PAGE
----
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 on: May 27, 2009, 08:26:05 PM 
Started by Charlie Hatchett - Last post by Jacques Cinq-Mars
Dear Charlie,

Thanks for the reference to this recent VanLandingham paper. Together with the earlier ones, the Valsequillo case gets increasingly intriguing. I wonder what Waters thinks about all this.

By the way, do you know VanLandingham's email address. I would like to ask him a few questions, both general and specific.


 on: May 27, 2009, 07:15:15 PM 
Started by Charlie Hatchett - Last post by Charlie Hatchett
VanLandingham, S.L., 2009, Use of diatom biostratigraphy in determining a minimum (Sangamonian = 80,000--ca.220,000 yr. BP) and a maximum (Illinoian = 220,000--430,00 yr. BP) age for the Hueyatlaco artifacts, Puebla, Mexico. Nova Hedwigia (February, 2009), Beiheft 135, p. 15-36.

Abstract: The diatom biostratigraphy presented herein establishes a minimum (Sangamonian) and a maximum (Illinoian) age for the younger (bifacial) artifacts at the Hueyatlaco archaeological site in units B,C, and E, Puebla, Mexico. One of the 13 samples in this study is from a position of Sangamonian age which is stratigraphically higher than the artifacts. The minimum age of this sample (from unit B) is demonstrated by 6 taxa which became extinct at the end of the Sangamonian , and its maximum age (also Sangamonian) is denoted by 3 taxa with earliest known first occurrences in the Sangamonian. The diatoms of the remaining 12 samples have a minimum age of Sangamonian. Three of the 13 samples are in unit I and no Hueyatlaco artifacts are known below this unit.

VanLandingham major Valsequillo area diatom/chrysophyte papers, to date:

VanLandingham, S.L. in press, Use of diatoms in determining age and paleoenvironment of the Valsequillo (Hueyatlaco) early man site, Puebla, Mexico, with corroboration by Chrysophta cysts for a maximum Yarmouthian (430,000 - 500,000 yr BP) age of the artifacts, International Chrysophyte Symposium volume.

----------, 2009, Use of diatom biostratigraphy in determining a minimum (Sangamonian = 80,000--ca. 220,000 yr. BP) and a maximum (Illinoian = 220,000--430,000 yr. BP) age for the Hueyatlaco artifacts, Puebla, Mexico. Nova Hedwigia, Beiheft 135, p. 15-36.

----------, 2008, Yarmouthian (430,000 - 500,000 yr BP) chrysophyte cyst assemblages aid in corroborating a maximum Illinoian (ca. 220,000 - 430,000 yr BP) age for the artifacts at the Hueyatlaco site, Puebla, Mexico (abs.), 7th International Chrysophyte Symposium, Connecticut College, 270 Mohegan Ave., New London, Connecticut, June 22-26, 2008, Program (with abstracts)

Abstract: Bona fide artifacts have been found in situ in sedimentary deposits which, by various reputable means (including fossil cysts), have been demonstrated to be older than the Last Ice Age, but most American archaeologists disagree. No other archaeological site in the world is known to be associated with such highly significant age and environmentally diagnostic cyst/diatom evidence as Hueyatlaco. Two diagnostic Yarmouthian (430,000 - 500,000 yr BP) cyst assemblages (in samples VL2149 and VL2316) occur in a bed (Unit J) which is conformably below (and older) than the lowermost artifact-bearing bed (Unit I) at the Hueyatlaco archaeological site. And these two samples correlate with a third diagnostic Yarmouthian sample (68M288=VL2243) from a core 7 km NNW at Rancho Batan. The extinctions and earliest known first occurrences of the 26 extant and 8 extinct cyst taxa in the three samples (with a minimum 430,000 yr BP Yarmouthian age) corroborate a maximum of 430,000 yr BP age for the Hueyatlaco artifacts which previously was established by means of cyst/diatom assemblages with a maximum age of Illinoian (220,000 - 430,000 yr BP) in Unit I.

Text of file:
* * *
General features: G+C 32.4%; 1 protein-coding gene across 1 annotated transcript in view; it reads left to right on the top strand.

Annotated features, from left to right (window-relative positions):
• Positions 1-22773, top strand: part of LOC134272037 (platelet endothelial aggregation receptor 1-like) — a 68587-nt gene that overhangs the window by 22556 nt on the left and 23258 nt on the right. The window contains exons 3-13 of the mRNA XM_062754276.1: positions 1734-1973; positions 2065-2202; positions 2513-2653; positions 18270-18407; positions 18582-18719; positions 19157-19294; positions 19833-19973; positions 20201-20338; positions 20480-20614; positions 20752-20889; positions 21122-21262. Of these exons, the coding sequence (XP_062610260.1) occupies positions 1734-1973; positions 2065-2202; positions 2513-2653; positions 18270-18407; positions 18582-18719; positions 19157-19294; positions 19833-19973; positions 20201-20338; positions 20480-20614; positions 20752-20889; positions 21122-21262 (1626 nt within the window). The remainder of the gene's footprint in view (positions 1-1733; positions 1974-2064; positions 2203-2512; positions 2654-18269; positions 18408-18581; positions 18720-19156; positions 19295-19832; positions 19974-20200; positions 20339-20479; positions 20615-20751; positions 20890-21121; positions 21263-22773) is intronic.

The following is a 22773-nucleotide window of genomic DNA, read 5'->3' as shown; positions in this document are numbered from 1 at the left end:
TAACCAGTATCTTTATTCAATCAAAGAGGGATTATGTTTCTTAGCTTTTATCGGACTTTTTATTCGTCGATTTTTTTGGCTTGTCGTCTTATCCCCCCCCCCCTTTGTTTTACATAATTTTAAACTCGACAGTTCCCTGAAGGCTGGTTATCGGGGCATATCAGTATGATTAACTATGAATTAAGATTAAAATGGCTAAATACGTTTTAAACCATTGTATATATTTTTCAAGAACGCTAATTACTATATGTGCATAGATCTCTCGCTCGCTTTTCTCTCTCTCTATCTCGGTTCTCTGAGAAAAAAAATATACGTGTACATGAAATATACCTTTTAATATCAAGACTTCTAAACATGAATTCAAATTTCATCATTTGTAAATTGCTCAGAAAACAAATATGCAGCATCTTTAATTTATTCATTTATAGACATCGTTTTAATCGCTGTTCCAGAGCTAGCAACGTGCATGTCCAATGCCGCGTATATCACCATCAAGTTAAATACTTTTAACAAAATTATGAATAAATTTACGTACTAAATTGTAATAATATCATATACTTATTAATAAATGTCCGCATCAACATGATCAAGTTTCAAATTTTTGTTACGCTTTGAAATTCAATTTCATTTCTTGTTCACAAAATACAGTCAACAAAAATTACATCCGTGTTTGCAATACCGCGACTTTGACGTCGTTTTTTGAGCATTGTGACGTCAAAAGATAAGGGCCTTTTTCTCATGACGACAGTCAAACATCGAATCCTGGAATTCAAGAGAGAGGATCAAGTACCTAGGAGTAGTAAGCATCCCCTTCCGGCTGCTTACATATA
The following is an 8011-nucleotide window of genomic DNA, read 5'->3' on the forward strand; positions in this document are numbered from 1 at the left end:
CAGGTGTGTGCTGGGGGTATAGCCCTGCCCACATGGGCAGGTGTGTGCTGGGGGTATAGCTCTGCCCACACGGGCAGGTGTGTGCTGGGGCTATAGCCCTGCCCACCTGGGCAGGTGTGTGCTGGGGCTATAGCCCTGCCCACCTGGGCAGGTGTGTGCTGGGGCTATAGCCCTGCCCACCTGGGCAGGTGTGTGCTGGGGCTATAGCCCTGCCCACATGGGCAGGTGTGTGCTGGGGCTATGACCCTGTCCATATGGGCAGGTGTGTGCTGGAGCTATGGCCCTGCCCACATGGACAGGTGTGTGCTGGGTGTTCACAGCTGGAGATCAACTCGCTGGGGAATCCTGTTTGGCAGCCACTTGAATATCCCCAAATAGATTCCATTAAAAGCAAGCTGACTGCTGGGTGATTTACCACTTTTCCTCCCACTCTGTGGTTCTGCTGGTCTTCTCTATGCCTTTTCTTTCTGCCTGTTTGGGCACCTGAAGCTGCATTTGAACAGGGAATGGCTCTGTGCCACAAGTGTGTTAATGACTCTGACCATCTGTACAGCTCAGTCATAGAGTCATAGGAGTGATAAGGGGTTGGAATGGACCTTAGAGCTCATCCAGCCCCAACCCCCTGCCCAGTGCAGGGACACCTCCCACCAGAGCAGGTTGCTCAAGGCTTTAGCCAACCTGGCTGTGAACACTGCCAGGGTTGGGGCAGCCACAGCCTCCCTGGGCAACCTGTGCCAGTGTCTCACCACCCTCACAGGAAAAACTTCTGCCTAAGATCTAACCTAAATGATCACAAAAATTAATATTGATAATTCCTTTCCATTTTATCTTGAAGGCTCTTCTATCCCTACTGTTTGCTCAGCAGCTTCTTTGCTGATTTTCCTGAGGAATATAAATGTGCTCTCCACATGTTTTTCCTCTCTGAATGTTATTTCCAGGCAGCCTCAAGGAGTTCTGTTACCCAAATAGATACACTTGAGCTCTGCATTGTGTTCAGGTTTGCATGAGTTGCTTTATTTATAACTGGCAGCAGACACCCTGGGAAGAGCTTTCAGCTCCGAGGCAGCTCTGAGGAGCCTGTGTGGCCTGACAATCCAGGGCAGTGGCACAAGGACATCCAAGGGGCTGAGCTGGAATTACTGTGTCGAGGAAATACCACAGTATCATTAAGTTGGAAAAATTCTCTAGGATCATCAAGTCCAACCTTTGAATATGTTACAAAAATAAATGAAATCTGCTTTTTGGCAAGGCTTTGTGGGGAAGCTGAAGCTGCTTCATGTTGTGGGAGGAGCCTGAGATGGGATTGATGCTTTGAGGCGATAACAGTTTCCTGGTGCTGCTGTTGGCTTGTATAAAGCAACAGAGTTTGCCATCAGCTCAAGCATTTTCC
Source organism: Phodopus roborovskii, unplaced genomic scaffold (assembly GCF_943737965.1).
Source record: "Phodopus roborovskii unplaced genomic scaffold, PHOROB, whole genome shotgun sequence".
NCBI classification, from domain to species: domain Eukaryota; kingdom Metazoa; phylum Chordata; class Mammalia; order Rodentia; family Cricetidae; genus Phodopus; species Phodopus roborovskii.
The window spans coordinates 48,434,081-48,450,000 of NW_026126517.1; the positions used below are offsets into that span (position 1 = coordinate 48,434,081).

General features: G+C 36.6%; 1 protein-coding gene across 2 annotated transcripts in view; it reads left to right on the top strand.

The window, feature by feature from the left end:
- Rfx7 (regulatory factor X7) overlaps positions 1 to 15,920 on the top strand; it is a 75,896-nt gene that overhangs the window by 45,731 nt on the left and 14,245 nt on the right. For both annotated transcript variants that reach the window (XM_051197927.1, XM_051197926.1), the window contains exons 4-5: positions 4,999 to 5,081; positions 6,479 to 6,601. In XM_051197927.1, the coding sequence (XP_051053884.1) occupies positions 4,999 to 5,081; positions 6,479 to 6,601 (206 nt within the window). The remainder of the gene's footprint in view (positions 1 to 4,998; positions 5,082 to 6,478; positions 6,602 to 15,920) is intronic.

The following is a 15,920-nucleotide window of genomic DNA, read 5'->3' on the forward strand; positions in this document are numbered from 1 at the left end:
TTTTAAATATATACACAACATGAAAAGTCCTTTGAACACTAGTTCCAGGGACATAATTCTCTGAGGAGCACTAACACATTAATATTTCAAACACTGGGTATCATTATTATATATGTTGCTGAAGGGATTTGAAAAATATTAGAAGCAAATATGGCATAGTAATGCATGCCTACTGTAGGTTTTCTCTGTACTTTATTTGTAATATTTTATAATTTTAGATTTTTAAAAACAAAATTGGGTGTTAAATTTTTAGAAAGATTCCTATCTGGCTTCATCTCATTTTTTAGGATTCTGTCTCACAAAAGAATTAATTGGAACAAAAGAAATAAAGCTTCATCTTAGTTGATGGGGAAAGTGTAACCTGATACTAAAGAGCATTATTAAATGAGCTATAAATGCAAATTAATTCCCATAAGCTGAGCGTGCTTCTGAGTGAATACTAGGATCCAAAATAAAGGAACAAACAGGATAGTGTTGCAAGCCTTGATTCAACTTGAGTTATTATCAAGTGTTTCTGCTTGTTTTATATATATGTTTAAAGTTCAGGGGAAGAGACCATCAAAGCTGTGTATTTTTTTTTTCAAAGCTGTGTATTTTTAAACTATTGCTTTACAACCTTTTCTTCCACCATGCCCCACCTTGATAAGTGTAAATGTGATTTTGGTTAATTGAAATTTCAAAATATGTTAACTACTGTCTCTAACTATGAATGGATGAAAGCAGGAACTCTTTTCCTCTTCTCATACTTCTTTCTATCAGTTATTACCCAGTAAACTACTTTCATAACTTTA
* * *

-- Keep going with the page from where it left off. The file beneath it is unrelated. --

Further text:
----------, 2006, Diatom evidence for autochthonous artifact deposition in the Valsequillo region, Puebla, Mexico during the Sangamonian (sensu lato = 80,000 to ca 220,000 yr BP and Illinoian (220,000 to 430,000 yr BP). J. Paleolimnol, 36, 101-116.

----------, 2004, Corroboration of Sangamonian age of artifacts from the Valsequillo region, Puebla, Mexico by means of diatom biostratigraphy. micropaleontology, 50:4, 313-342.

----------, 2002, Corroboration of Sangamonian Interglacial age artifacts at the Valsequillo archaeological area, Puebla, Mexico, by means of paleoecology and biostratigraphy of Chrysophyta cysts. Transactions of the 37th Regional Archaeological Symposium for Southern New Mexico and West Texas -- Southwestern Federation of Archaeological Societies Annual Meeting, April 6-7, 2001, Iraan, Texas, pp. 1-14.

----------, 2000, Sangamonian Interglacial (Middle Pleistocene) environments of deposition of artifacts at the Valsequillo archaeological site, Puebla, Mexico. Transactions, 35th Regional Archaeological Symposium for Southern New Mexico and Western Texas -- Southwest Federation of Archaeological Societies Annual Meeting, April 9-11, 1999, Midland, Texas, pp. 81-98.


 on: May 24, 2009, 04:21:34 AM 
Started by Jacques Cinq-Mars - Last post by Mikey Brass
The rest of us say, "Thank you."

 on: May 23, 2009, 10:06:20 PM 
Started by Jacques Cinq-Mars - Last post by Jacques Cinq-Mars
Dear Marc Washington,

This is to inform you that I have had enough of your never ending pseudo-archaeological absurdities and I would like to think that most Forum members feel the same way.  Ergo, I'll shortly begin to delete all your irrelevant posts and if more of the same happens to recur, I'll have to to delete your membership.


 on: May 22, 2009, 06:15:23 PM 
Started by Robert Henvell - Last post by AWSX
Sorry, I have not studied the early New Guinea/Australian crania. However it might be pertinent to your research to review some of the papers by Marta Lahr @ Cambridge. She has studied some possible causes for 'cranial robusticity'. Somewhere I have one of her papers discussing robusticity versus latitude in Patagonia/Tierrs del Fuego.

 on: May 21, 2009, 08:21:07 PM 
Started by Robert Henvell - Last post by Robert Henvell
The robust,archaic Coobool Creek,Kow Swamp [ca 16.8-8.4Ka],
WLH 50 [ca14Ka] and Cossack [ca 6.0Ka] skulls are anomalous,
when compared to the older WLH 1,WLH3 and Tasmanian crania.
Stimulated luminescence measurements dated the sediments by
the Kow Swamp remains and cultural material to ca 22-17Ka [T
Stone,2003].This method does not record the date of the burial.

Kow Swamp skulls have flat receding foreheads,thick vaults,
heavy supra orbital ridges and prognathic faces.Some mandibles